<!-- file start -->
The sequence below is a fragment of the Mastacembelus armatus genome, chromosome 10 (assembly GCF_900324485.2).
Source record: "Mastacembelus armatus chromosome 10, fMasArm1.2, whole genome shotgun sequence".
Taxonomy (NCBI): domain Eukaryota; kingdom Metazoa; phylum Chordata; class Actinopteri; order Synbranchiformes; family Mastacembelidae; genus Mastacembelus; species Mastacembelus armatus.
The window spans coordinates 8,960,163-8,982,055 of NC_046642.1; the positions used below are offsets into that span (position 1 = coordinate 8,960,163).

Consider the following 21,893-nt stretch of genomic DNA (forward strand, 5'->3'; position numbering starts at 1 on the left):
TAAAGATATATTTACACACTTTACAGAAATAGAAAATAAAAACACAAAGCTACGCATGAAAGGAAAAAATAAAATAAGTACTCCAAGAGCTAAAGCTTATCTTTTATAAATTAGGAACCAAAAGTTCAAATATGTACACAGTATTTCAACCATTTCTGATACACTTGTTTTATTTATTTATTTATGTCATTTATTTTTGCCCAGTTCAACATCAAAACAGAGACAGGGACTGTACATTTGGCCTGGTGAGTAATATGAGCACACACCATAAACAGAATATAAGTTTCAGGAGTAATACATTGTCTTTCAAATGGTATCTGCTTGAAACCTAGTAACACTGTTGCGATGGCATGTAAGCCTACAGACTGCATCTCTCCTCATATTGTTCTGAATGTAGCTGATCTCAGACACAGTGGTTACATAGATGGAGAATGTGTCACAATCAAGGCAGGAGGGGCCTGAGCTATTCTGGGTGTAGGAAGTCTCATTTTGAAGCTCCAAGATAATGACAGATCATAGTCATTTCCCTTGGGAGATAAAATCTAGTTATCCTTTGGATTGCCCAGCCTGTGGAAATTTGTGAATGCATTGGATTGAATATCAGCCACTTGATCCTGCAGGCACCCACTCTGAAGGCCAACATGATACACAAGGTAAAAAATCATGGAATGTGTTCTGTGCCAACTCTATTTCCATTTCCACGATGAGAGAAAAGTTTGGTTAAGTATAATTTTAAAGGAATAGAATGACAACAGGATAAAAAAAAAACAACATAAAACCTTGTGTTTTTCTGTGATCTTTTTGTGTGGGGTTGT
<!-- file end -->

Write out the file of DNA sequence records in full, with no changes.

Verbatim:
The sequence below is a fragment of the Mastacembelus armatus genome, chromosome 10 (assembly GCF_900324485.2).
Source record: "Mastacembelus armatus chromosome 10, fMasArm1.2, whole genome shotgun sequence".
Taxonomy (NCBI): domain Eukaryota; kingdom Metazoa; phylum Chordata; class Actinopteri; order Synbranchiformes; family Mastacembelidae; genus Mastacembelus; species Mastacembelus armatus.
The window spans coordinates 8,960,163-8,982,055 of NC_046642.1; the positions used below are offsets into that span (position 1 = coordinate 8,960,163).

Consider the following 21,893-nt stretch of genomic DNA (forward strand, 5'->3'; position numbering starts at 1 on the left):
TAAAGATATATTTACACACTTTACAGAAATAGAAAATAAAAACACAAAGCTACGCATGAAAGGAAAAAATAAAATAAGTACTCCAAGAGCTAAAGCTTATCTTTTATAAATTAGGAACCAAAAGTTCAAATATGTACACAGTATTTCAACCATTTCTGATACACTTGTTTTATTTATTTATTTATGTCATTTATTTTTGCCCAGTTCAACATCAAAACAGAGACAGGGACTGTACATTTGGCCTGGTGAGTAATATGAGCACACACCATAAACAGAATATAAGTTTCAGGAGTAATACATTGTCTTTCAAATGGTATCTGCTTGAAACCTAGTAACACTGTTGCGATGGCATGTAAGCCTACAGACTGCATCTCTCCTCATATTGTTCTGAATGTAGCTGATCTCAGACACAGTGGTTACATAGATGGAGAATGTGTCACAATCAAGGCAGGAGGGGCCTGAGCTATTCTGGGTGTAGGAAGTCTCATTTTGAAGCTCCAAGATAATGACAGATCATAGTCATTTCCCTTGGGAGATAAAATCTAGTTATCCTTTGGATTGCCCAGCCTGTGGAAATTTGTGAATGCATTGGATTGAATATCAGCCACTTGATCCTGCAGGCACCCACTCTGAAGGCCAACATGATACACAAGGTAAAAAATCATGGAATGTGTTCTGTGCCAACTCTATTTCCATTTCCACGATGAGAGAAAAGTTTGGTTAAGTATAATTTTAAAGGAATAGAATGACAACAGGATAAAAAAAAAACAACATAAAACCTTGTGTTTTTCTGTGATCTTTTTGTGTGGGGTTGT